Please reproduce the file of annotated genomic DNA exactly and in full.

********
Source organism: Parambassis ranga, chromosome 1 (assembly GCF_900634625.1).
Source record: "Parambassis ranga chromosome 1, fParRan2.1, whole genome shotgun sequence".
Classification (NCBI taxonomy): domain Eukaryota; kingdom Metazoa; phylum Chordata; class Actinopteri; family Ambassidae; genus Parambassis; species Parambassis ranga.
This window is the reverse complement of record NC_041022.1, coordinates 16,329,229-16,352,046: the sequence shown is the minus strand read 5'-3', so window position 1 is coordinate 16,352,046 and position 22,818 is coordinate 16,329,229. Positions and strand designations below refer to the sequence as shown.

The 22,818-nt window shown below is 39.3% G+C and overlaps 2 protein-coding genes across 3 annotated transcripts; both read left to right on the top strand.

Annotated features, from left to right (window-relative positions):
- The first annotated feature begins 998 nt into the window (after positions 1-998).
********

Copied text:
Source organism: Parambassis ranga, chromosome 1 (assembly GCF_900634625.1).
Source record: "Parambassis ranga chromosome 1, fParRan2.1, whole genome shotgun sequence".
Classification (NCBI taxonomy): domain Eukaryota; kingdom Metazoa; phylum Chordata; class Actinopteri; family Ambassidae; genus Parambassis; species Parambassis ranga.
This window is the reverse complement of record NC_041022.1, coordinates 16,329,229-16,352,046: the sequence shown is the minus strand read 5'-3', so window position 1 is coordinate 16,352,046 and position 22,818 is coordinate 16,329,229. Positions and strand designations below refer to the sequence as shown.

The 22,818-nt window shown below is 39.3% G+C and overlaps 2 protein-coding genes across 3 annotated transcripts; both read left to right on the top strand.

Annotated features, from left to right (window-relative positions):
- The first annotated feature begins 998 nt into the window (after positions 1-998).